Approximately 43.5 million Americans have become an unpaid caregiver to an adult or child over the past 12 months. Often, they become a caregiver gradually, as the person they care for begins to lose their faculties or function.
Becoming a caregiver can be a professional job, but many do it because of the devotion they have to their relatives. Being a caregiver is not something many people plan for, and the emotional aspect can be taxing.
Continue reading for some tips and tricks on how to deal with the emotions as a caregiver.
Dealing with Anger and Resentment
Anger and resentment are both common feelings amongst those who care for family members. You may feel angry at your loved one for forcing you to put your life on hold in order to care for their needs. You may then feel embarrassed or angry with yourself for having these emotions.
These emotions are very common for caregivers, and you should recognize that they are valid feelings. You can cope with them by going on a long walk, taking a timeout or venting to a family member, friend or spouse about some of the issues that come up when caregiving. It is normal to feel aggravated or even angry at the individual you are assisting at times.
How to Deal with Depression While Being a Caregiver
Many caregivers experience deep depression while they are caring for a loved one. This should be taken seriously. Those who are giving care to others may brush aside the feelings of depression and despair, convincing themselves its “not as bad” as what their loved one is experiencing.
You should not allow your depression to fester and ignore it. Instead, you should address it head-on. This may include signing up for counseling, exercise, or just scheduling in breaks every now and then so you can have some time on your own.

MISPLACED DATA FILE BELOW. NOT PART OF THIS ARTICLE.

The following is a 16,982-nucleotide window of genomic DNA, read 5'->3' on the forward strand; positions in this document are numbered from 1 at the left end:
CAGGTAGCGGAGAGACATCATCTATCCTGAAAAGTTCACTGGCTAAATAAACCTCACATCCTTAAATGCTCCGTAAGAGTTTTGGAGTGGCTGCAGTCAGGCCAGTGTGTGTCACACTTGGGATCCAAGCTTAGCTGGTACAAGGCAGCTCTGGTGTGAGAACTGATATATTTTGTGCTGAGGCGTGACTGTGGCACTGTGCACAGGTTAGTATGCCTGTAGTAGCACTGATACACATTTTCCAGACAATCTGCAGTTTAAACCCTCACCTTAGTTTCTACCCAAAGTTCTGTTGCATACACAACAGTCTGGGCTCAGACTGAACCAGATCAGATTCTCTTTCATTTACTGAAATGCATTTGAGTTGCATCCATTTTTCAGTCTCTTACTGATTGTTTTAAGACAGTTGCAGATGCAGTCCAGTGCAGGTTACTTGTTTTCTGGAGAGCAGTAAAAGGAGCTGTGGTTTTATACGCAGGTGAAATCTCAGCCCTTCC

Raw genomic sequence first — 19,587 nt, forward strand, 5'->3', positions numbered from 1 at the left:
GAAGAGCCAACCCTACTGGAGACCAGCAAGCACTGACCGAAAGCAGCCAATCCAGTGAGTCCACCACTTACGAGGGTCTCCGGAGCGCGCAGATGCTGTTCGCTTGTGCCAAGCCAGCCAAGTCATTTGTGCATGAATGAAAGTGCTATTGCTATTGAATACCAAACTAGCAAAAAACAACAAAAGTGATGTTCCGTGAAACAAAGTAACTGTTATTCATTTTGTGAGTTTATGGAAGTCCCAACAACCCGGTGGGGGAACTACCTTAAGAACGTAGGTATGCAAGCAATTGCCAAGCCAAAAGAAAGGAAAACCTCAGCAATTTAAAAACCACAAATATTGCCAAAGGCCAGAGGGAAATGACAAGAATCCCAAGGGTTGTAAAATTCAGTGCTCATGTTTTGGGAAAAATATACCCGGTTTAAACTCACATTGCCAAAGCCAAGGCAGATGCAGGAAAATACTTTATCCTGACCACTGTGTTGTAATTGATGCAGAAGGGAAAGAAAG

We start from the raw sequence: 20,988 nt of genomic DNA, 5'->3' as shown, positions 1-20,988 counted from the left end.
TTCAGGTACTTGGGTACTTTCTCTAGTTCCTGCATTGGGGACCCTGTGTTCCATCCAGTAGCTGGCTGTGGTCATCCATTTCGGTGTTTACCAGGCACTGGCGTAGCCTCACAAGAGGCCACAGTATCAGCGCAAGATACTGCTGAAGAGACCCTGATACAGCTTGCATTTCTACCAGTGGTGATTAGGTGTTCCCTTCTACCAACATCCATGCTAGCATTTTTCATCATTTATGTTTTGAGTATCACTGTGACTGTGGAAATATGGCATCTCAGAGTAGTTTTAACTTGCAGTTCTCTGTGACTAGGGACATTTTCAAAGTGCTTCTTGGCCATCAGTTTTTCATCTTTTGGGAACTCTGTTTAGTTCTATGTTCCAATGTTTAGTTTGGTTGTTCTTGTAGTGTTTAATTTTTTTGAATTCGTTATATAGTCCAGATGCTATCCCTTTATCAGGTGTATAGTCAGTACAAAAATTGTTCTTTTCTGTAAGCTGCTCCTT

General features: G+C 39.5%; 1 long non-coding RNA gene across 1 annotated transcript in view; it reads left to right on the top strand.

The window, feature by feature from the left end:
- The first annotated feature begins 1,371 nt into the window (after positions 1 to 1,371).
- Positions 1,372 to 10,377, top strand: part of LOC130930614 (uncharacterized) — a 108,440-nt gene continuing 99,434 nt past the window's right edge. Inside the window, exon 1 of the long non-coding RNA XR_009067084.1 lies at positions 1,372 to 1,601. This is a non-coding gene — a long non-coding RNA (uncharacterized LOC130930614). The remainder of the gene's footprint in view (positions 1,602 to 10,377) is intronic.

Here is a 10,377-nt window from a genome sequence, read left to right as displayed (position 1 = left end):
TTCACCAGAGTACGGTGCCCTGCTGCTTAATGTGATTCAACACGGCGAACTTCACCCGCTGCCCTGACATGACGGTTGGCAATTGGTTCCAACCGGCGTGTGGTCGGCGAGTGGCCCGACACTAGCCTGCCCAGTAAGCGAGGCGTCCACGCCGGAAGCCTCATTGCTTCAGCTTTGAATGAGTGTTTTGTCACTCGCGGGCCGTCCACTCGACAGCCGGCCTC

If the depression becomes too great, you and your family may consider putting the individual you are caring for in a nursing home or assisted living facility.
Join a Support Group for Other Caregivers
Being a caregiver can be incredibly isolating, especially if the person you are caring for requires monitoring 24 hours a day. This may mean that you are stuck in the house with them and not experiencing the same social life or doing the same things you did before you were caregiving.
Joining a caregiver support group can help you see that you’re not alone. You can express your frustrations, fears, and anxieties with others who are in your position. If you are alone all of the time, it can be easy to feel as though you are the only one with these emotions.
Meeting with other people can help crush the sense of isolation. Plus it can help you realize that what you’re experiencing is likely a normal side effect of being a full-time unpaid caregiver.
What Do I Do If the Guilt or Negative Emotions Are Too Much for Me?
You should never allow your negative emotions about being a caregiver to become so overwhelming that you feel you have no way out. If this is the case, you should seek help immediately. If you feel you may harm yourself or someone else, you should call your local emergency services.
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